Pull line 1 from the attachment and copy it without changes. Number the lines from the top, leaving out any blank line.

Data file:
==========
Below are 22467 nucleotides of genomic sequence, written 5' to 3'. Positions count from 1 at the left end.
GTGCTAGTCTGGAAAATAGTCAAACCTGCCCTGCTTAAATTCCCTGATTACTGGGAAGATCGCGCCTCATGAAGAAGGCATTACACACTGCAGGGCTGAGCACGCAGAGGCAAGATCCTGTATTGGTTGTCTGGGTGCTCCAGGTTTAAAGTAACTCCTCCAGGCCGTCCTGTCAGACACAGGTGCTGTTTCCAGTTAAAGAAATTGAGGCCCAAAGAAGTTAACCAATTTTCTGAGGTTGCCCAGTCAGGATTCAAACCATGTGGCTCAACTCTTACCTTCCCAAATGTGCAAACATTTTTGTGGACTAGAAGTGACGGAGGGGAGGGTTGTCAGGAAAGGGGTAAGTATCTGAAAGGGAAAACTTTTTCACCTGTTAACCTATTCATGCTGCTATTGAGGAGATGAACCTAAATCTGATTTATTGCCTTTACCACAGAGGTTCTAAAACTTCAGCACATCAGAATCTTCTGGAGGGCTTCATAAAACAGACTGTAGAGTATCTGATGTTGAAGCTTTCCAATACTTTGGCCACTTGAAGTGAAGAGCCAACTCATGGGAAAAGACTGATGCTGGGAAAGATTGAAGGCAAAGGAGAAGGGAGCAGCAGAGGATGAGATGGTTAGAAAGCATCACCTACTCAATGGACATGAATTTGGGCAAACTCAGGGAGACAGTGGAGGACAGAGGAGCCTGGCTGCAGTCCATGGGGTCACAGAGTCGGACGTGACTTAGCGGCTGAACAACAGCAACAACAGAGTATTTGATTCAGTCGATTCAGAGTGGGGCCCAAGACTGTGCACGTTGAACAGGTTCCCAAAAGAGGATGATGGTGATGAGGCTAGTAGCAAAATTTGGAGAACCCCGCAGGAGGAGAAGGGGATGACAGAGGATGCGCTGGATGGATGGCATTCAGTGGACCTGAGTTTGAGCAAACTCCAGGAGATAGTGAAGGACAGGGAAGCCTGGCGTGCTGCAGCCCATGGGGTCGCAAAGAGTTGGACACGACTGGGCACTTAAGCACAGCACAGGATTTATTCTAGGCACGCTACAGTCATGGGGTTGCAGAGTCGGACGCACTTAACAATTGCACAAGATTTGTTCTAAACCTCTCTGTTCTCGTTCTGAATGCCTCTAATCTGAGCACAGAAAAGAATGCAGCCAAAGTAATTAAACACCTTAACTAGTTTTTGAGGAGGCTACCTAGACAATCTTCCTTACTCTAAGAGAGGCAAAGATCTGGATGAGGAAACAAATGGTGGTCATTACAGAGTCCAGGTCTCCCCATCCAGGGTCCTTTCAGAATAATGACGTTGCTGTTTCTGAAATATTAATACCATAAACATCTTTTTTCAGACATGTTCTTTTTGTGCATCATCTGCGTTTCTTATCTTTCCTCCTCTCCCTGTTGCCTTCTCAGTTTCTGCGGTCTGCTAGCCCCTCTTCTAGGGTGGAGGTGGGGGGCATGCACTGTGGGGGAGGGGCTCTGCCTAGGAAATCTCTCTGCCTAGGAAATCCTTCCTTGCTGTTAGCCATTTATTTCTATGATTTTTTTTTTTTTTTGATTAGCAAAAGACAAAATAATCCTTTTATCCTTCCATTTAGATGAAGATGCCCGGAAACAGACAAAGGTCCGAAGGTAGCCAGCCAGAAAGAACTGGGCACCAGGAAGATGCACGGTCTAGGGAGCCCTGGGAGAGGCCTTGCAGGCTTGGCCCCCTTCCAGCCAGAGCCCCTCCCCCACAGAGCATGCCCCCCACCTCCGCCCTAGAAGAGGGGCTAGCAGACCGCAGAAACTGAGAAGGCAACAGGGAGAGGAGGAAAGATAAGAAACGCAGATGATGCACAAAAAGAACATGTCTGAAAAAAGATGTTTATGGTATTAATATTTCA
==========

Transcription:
Below are 22467 nucleotides of genomic sequence, written 5' to 3'. Positions count from 1 at the left end.